The Warren County Prison has achieved 100 percent compliance with a Pennsylvania Department of Corrections inspection, which means the facility is exempt from the normal one-year inspection cycle until 2014.
"Congratulations are in order as Warren County Prison has earned the 2012 Certificate of Compliance. Warden Gerald Britton and the Warren County Prison staff deserve credit for their efforts in operating this facility in accordance with statewide correctional standards. There are no deficiencies or citations to report," Shirley Moore Smeal, Department of Corrections executive deputy secretary said in a letter to Britton.
"Receiving this Certificate of Compliance is a distinction that is earned, not given, and staff has met or exceeded our expectations...As the Executive Deputy Secretary, I extend my congratulations and gratitude to all involved for their outstanding inspection results and a job well done," Smeal said.
DOC Director Kay Kishbaugh and Inspector Douglas Croley completed the inspection on June 13 for compliance with Title 37, Chapter 95 County Correctional Institutions, Administrative Standards, Regulations, and Facilities.
The inspection included a review of the policies and procedures of the staff, admission and release practices, demographics, bed capacity, and male and female population, Britton said.
A walk-through of the prison's kitchen and cell blocks was done as well as a review of the maintenance and medical records.
"I wish to publicly state on behalf of the Warren County Prison Board our appreciation to administrative staff, the other staff involved and the other correctional officers involved for the fine work over at the jail. We've come a long way and certainly made some significant improvements," said John Bortz, Warren County commissioner and chairman of the Warren County Prison Board. "While you don't always work for acknowledgement, when that acknowledgment is given with this award, this is certainly nice to see and lets you know your certainly on the right path."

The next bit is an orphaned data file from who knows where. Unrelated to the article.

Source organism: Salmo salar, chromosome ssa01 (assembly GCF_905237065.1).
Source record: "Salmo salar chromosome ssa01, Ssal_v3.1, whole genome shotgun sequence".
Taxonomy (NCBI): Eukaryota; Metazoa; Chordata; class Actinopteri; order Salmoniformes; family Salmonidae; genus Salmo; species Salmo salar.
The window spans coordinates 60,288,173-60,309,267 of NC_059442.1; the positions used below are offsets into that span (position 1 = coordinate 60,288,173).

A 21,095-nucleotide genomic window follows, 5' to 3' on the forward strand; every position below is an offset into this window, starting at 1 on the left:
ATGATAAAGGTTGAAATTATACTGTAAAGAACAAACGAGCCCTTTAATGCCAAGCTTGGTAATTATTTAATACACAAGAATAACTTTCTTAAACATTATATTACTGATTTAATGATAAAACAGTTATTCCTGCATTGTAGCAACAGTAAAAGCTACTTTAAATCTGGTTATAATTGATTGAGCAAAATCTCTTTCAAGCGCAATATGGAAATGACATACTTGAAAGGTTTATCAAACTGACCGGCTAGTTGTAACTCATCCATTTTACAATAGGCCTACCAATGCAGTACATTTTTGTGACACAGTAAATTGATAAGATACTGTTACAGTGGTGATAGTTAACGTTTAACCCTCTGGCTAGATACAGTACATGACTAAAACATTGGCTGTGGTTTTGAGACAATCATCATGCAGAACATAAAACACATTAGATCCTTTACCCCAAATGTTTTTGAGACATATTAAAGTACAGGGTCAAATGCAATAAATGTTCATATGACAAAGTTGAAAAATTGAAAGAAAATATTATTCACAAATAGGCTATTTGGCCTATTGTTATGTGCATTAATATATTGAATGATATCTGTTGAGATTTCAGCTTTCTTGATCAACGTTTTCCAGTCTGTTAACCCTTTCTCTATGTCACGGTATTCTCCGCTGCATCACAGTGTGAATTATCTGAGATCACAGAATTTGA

"The staff here is incredible, they really do a fine job for us," Britton said. "The credit goes to them. If they're not committed to their job, the purpose behind that job is chaotic."
Britton said Bortz was "certainly instrumental in pulling the medical program together" which has reduced costs at the prison through a "cooperative effort between mental health providers."
He also noted the prison received a 100 percent rating on the essential regulations such as medical care and records and non-essential regulations not required by law.
"It takes cooperation; it's a pretty complex operation," Britton said. "They do a tremendous job."
Britton attributed part of the success at the prison programs from opportunities within the community such as the ministry program and exercise programs, and life experience programs that allow "somebody that can relate a story that might inspire them in some way."